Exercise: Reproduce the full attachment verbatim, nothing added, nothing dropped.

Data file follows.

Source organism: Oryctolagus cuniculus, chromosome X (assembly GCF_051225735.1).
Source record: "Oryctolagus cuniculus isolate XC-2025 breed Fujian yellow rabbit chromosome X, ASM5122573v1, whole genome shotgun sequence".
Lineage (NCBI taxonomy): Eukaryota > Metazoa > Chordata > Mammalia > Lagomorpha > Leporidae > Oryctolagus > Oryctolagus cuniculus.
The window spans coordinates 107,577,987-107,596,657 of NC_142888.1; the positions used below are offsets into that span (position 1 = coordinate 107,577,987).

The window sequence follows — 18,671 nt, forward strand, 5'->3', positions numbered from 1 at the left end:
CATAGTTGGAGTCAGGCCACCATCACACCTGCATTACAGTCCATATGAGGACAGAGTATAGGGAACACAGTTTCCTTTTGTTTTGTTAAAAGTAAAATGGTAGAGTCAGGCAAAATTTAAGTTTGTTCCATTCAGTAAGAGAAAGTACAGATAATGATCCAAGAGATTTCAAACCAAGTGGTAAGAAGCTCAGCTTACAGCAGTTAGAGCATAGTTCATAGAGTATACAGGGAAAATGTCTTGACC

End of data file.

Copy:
Source organism: Oryctolagus cuniculus, chromosome X (assembly GCF_051225735.1).
Source record: "Oryctolagus cuniculus isolate XC-2025 breed Fujian yellow rabbit chromosome X, ASM5122573v1, whole genome shotgun sequence".
Lineage (NCBI taxonomy): Eukaryota > Metazoa > Chordata > Mammalia > Lagomorpha > Leporidae > Oryctolagus > Oryctolagus cuniculus.
The window spans coordinates 107,577,987-107,596,657 of NC_142888.1; the positions used below are offsets into that span (position 1 = coordinate 107,577,987).

The window sequence follows — 18,671 nt, forward strand, 5'->3', positions numbered from 1 at the left end:
CATAGTTGGAGTCAGGCCACCATCACACCTGCATTACAGTCCATATGAGGACAGAGTATAGGGAACACAGTTTCCTTTTGTTTTGTTAAAAGTAAAATGGTAGAGTCAGGCAAAATTTAAGTTTGTTCCATTCAGTAAGAGAAAGTACAGATAATGATCCAAGAGATTTCAAACCAAGTGGTAAGAAGCTCAGCTTACAGCAGTTAGAGCATAGTTCATAGAGTATACAGGGAAAATGTCTTGACC